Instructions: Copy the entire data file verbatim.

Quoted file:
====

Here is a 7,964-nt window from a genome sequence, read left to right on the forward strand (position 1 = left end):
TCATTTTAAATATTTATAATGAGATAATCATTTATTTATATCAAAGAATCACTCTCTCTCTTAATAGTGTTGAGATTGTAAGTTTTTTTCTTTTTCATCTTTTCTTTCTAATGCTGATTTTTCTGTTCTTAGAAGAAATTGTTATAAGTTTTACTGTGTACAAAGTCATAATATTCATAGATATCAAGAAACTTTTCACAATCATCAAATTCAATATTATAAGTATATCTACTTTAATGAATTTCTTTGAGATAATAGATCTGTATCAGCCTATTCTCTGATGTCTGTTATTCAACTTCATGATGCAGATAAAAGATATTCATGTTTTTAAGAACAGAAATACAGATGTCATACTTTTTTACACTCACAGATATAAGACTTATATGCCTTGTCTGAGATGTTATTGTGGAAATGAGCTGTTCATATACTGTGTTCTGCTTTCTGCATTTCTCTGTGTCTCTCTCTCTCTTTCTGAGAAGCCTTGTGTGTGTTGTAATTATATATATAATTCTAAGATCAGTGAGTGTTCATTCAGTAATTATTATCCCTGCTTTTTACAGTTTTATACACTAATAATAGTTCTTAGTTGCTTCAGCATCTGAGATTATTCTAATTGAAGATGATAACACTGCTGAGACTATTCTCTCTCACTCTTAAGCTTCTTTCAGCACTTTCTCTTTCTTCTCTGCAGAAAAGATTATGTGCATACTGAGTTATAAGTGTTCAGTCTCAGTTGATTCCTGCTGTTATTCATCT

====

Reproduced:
Here is a 7,964-nt window from a genome sequence, read left to right on the forward strand (position 1 = left end):
TCATTTTAAATATTTATAATGAGATAATCATTTATTTATATCAAAGAATCACTCTCTCTCTTAATAGTGTTGAGATTGTAAGTTTTTTTCTTTTTCATCTTTTCTTTCTAATGCTGATTTTTCTGTTCTTAGAAGAAATTGTTATAAGTTTTACTGTGTACAAAGTCATAATATTCATAGATATCAAGAAACTTTTCACAATCATCAAATTCAATATTATAAGTATATCTACTTTAATGAATTTCTTTGAGATAATAGATCTGTATCAGCCTATTCTCTGATGTCTGTTATTCAACTTCATGATGCAGATAAAAGATATTCATGTTTTTAAGAACAGAAATACAGATGTCATACTTTTTTACACTCACAGATATAAGACTTATATGCCTTGTCTGAGATGTTATTGTGGAAATGAGCTGTTCATATACTGTGTTCTGCTTTCTGCATTTCTCTGTGTCTCTCTCTCTCTTTCTGAGAAGCCTTGTGTGTGTTGTAATTATATATATAATTCTAAGATCAGTGAGTGTTCATTCAGTAATTATTATCCCTGCTTTTTACAGTTTTATACACTAATAATAGTTCTTAGTTGCTTCAGCATCTGAGATTATTCTAATTGAAGATGATAACACTGCTGAGACTATTCTCTCTCACTCTTAAGCTTCTTTCAGCACTTTCTCTTTCTTCTCTGCAGAAAAGATTATGTGCATACTGAGTTATAAGTGTTCAGTCTCAGTTGATTCCTGCTGTTATTCATCT